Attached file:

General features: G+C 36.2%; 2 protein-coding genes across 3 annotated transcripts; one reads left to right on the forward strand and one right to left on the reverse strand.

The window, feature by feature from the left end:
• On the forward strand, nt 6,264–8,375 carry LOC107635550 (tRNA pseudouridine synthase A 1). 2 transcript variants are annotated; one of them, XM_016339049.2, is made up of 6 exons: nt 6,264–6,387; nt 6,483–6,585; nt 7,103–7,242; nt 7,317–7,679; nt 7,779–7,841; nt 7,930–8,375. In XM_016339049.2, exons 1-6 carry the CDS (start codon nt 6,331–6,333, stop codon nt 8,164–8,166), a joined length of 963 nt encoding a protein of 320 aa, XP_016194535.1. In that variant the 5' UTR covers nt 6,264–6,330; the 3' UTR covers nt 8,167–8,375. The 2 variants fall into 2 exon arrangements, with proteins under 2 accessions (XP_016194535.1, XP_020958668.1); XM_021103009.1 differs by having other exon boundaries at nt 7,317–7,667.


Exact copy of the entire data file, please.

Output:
General features: G+C 36.2%; 2 protein-coding genes across 3 annotated transcripts; one reads left to right on the forward strand and one right to left on the reverse strand.

The window, feature by feature from the left end:
• On the forward strand, nt 6,264–8,375 carry LOC107635550 (tRNA pseudouridine synthase A 1). 2 transcript variants are annotated; one of them, XM_016339049.2, is made up of 6 exons: nt 6,264–6,387; nt 6,483–6,585; nt 7,103–7,242; nt 7,317–7,679; nt 7,779–7,841; nt 7,930–8,375. In XM_016339049.2, exons 1-6 carry the CDS (start codon nt 6,331–6,333, stop codon nt 8,164–8,166), a joined length of 963 nt encoding a protein of 320 aa, XP_016194535.1. In that variant the 5' UTR covers nt 6,264–6,330; the 3' UTR covers nt 8,167–8,375. The 2 variants fall into 2 exon arrangements, with proteins under 2 accessions (XP_016194535.1, XP_020958668.1); XM_021103009.1 differs by having other exon boundaries at nt 7,317–7,667.